Wednesday, March 20, 2013

A Very Interesting Email: Part 2

Here's the second half of that email that Ryjak sent me, and my responses. This one's going to be quite interesting, as I compare the result ranges of D6 and D10 dice rolled in series, and why D10 isn't as much of a better choice for a wargame as people tend to think it is.

Ryjak said:
4) Rolling Low vs. Rolling High/Low

I really liked Eriochrome’s take on the game’s rolling mechanics. It had also never occurred to me my dice were biased. BTW, I did a lot of research on this. It is not well known that Chessex dice roll twice as many ones as sixes. What has been determined is that any given Chessex dice, and any dice sharing the same manufacturing technique, will have a bias to rolling certain numbers and not other numbers, and each dice has its own unique bias. For example, a Chessex d6 could have a preference for 6 (say 25% instead of 16.6%) and an aversion to 3 (10%) while the 1 still has a 16.6% chance of turning up.

For game simplicity, I like the idea of having one method across the board, no matter what you’re doing. With the comparison mechanic, I think the best way to go is below, instead of the current chart. With this system, the lower you roll, the better. It’s like The Price Is Right; spin the wheel, but you lose if you go over $1.00.Take your base stat, add a d6, and try to roll under the comparison stat.
For shooting, take a Ballistic Skill of 5 shooting at an Evasion of 7 with a terrain modifier of +2. To hit, you need 5+X=7+2, or 9-5=X… so 4+ to hit. Since people can’t do algebra in their head, the Rules would be written in this fashion.

Determine the Target Stat (Evasion) and subtract the Base Stat (Balistic Skill) to determine what you need to roll for the Pass Test Roll (To Hit).

That would work (it's an inversion of the Flames armor penetration roll), but would players like it? I get enough scratched heads with the roll-low toughness test as it is. :)

Besides which, the comparative system works well already. Plus, players are used to something similar in 40K for strength/toughness tests. The only thing they have to remember is that 1 doesn't always fail, and there aren't 2 levels of pass-on-a-six on that chart. But it's an easy transition to make. Certainly easier than a completely new (to them) mechanic.

And... I haven't worked it out, but I think that doing it your way would reduce our available stat range compared to a comparative system. Or at least require our stats to go above 10 for common units. That's not ideal I think. Simple system, but a more complicated and unfamiliar chart.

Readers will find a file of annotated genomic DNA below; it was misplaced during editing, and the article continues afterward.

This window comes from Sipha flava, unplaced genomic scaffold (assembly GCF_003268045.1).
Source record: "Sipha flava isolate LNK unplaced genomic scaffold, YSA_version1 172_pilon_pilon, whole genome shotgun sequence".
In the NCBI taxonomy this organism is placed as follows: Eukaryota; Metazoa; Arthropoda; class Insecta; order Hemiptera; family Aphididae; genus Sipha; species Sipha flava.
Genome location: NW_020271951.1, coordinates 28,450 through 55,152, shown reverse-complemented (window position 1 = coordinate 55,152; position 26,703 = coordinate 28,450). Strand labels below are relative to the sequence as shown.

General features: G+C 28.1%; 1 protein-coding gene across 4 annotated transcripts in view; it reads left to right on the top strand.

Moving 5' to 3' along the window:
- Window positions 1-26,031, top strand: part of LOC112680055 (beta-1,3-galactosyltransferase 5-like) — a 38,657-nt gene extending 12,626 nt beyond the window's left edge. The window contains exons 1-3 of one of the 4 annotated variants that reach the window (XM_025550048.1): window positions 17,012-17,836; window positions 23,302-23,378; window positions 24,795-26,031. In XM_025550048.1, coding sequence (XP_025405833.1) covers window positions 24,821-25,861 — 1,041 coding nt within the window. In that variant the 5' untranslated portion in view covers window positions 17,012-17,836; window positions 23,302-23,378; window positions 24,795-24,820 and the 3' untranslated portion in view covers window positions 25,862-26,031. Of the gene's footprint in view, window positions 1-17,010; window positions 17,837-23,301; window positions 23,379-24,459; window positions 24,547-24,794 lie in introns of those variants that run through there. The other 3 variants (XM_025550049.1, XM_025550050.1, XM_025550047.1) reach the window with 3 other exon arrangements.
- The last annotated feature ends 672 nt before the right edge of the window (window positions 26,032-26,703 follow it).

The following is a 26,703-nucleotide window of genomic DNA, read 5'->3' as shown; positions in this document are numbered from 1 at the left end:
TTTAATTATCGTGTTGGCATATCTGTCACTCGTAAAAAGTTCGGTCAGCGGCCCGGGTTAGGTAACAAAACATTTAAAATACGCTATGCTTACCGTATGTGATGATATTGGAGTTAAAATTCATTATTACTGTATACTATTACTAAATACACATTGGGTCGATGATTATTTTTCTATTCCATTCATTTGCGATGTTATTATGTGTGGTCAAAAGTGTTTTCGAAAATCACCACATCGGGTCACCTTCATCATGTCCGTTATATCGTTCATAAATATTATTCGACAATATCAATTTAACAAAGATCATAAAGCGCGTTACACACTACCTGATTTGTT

While the rules could be written to apply modifiers to the Base Stat and Target Stat, it might be simpler to write all the rules as modifiers to the Pass Test Roll. The same could be applied to your awesome Skill Tests (Pass One Rolls, Pass All Rolls) as well.

I only see one down side to this system, though. Because it is so easy for a player to bring weighted dice (intentionally or unintentionally) the game system needs to have an equal number of rolls requiring high values and low values to succeed. So while I prefer the elegance of having one across-board system, any competitive game system must mix it up.

So, since the most basic game mechanic is Rolling to Hit, then Rolling Armor Penetration, it would be best to make one of these a Rolling N+ mechanic, and the other a Rolling N- mechanic.
This was one of the reasons for going with roll-low for toughness. Switch up the needed roll to foil those with loaded dice. Roll high for To-Hit, roll low for killing after they fail their saves. Most folks don't seem to care so much about that though. We would have to explicitly explain the reasons for it in the rules, and even then... well. We're fighting folks's natural inclinations.
5) Using d6 Dice

I understand all the reasons for using a d6 system: it’s the most commonly used die and it’s the mostly widely available die. However, with some of the recent changes in gaming, d10s are becoming more widely available, and companies/websites like AwesomeDice and Versivus are selling 10d10 sets… mostly for Vampire: The Masquerade. Or go to Shapeways, where people with 3D printers sell their designs and products, and order some beautiful 10d10 Steampunk dice. As 3D Printing takes off, it will be easier to get d10 dice… or any type of die.
I won't dispute that D10's are becoming more popular.

But here's the reality:
1) Most 40K players don't play anything other than GW games.
2) Most 40K players (myself included) have gobs of D6 dice. But few of other types.
3) You can't buy large packs of D10 dice at most game stores. Just expensive singles.
There was a time when Fantasy used D4, D8, & D10 in addition to D6. But that was a long time ago. Right now, if someone hears about us, what are they going to have handy? They're sure to have D6 dice. But only 1-5% of the 40K playerbase is going to have more than a couple of D10 dice. Which they'd have to dig out of their old D&D box, because 40K & Fantasy don't use them anymore.